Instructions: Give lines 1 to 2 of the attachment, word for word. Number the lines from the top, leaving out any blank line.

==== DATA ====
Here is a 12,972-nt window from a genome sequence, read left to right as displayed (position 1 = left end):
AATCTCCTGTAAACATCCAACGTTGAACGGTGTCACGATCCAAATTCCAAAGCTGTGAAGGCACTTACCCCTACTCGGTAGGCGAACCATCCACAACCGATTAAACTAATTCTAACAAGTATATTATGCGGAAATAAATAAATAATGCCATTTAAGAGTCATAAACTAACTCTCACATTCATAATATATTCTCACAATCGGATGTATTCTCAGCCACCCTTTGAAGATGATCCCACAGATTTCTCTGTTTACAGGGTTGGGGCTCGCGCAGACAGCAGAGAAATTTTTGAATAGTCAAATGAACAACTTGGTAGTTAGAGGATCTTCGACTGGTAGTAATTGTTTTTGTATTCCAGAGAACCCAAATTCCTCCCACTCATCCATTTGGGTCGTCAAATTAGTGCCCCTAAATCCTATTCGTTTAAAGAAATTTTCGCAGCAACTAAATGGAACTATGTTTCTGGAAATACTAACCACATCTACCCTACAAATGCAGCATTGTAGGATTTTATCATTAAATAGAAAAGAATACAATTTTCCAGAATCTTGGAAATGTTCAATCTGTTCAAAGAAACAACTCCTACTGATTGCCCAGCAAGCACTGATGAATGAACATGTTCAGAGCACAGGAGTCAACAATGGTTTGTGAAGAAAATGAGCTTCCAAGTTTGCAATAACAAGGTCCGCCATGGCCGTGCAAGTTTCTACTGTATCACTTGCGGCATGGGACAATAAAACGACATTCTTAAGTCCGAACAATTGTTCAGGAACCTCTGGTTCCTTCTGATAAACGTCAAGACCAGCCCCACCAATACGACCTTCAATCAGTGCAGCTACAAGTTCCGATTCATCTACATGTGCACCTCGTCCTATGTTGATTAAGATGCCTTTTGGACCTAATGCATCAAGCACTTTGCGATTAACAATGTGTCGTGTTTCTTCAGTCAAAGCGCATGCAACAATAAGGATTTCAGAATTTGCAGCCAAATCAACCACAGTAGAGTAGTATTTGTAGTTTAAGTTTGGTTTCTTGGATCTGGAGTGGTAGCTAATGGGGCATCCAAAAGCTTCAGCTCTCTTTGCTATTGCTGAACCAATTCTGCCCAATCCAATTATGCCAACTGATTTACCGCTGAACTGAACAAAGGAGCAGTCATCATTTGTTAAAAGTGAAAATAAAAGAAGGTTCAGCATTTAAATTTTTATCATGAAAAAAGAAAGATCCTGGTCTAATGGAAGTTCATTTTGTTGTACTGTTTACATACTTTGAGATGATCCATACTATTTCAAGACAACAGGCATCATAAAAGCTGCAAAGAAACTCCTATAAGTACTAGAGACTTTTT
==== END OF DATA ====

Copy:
Here is a 12,972-nt window from a genome sequence, read left to right as displayed (position 1 = left end):
AATCTCCTGTAAACATCCAACGTTGAACGGTGTCACGATCCAAATTCCAAAGCTGTGAAGGCACTTACCCCTACTCGGTAGGCGAACCATCCACAACCGATTAAACTAATTCTAACAAGTATATTATGCGGAAATAAATAAATAATGCCATTTAAGAGTCATAAACTAACTCTCACATTCATAATATATTCTCACAATCGGATGTATTCTCAGCCACCCTTTGAAGATGATCCCACAGATTTCTCTGTTTACAGGGTTGGGGCTCGCGCAGACAGCAGAGAAATTTTTGAATAGTCAAATGAACAACTTGGTAGTTAGAGGATCTTCGACTGGTAGTAATTGTTTTTGTATTCCAGAGAACCCAAATTCCTCCCACTCATCCATTTGGGTCGTCAAATTAGTGCCCCTAAATCCTATTCGTTTAAAGAAATTTTCGCAGCAACTAAATGGAACTATGTTTCTGGAAATACTAACCACATCTACCCTACAAATGCAGCATTGTAGGATTTTATCATTAAATAGAAAAGAATACAATTTTCCAGAATCTTGGAAATGTTCAATCTGTTCAAAGAAACAACTCCTACTGATTGCCCAGCAAGCACTGATGAATGAACATGTTCAGAGCACAGGAGTCAACAATGGTTTGTGAAGAAAATGAGCTTCCAAGTTTGCAATAACAAGGTCCGCCATGGCCGTGCAAGTTTCTACTGTATCACTTGCGGCATGGGACAATAAAACGACATTCTTAAGTCCGAACAATTGTTCAGGAACCTCTGGTTCCTTCTGATAAACGTCAAGACCAGCCCCACCAATACGACCTTCAATCAGTGCAGCTACAAGTTCCGATTCATCTACATGTGCACCTCGTCCTATGTTGATTAAGATGCCTTTTGGACCTAATGCATCAAGCACTTTGCGATTAACAATGTGTCGTGTTTCTTCAGTCAAAGCGCATGCAACAATAAGGATTTCAGAATTTGCAGCCAAATCAACCACAGTAGAGTAGTATTTGTAGTTTAAGTTTGGTTTCTTGGATCTGGAGTGGTAGCTAATGGGGCATCCAAAAGCTTCAGCTCTCTTTGCTATTGCTGAACCAATTCTGCCCAATCCAATTATGCCAACTGATTTACCGCTGAACTGAACAAAGGAGCAGTCATCATTTGTTAAAAGTGAAAATAAAAGAAGGTTCAGCATTTAAATTTTTATCATGAAAAAAGAAAGATCCTGGTCTAATGGAAGTTCATTTTGTTGTACTGTTTACATACTTTGAGATGATCCATACTATTTCAAGACAACAGGCATCATAAAAGCTGCAAAGAAACTCCTATAAGTACTAGAGACTTTTT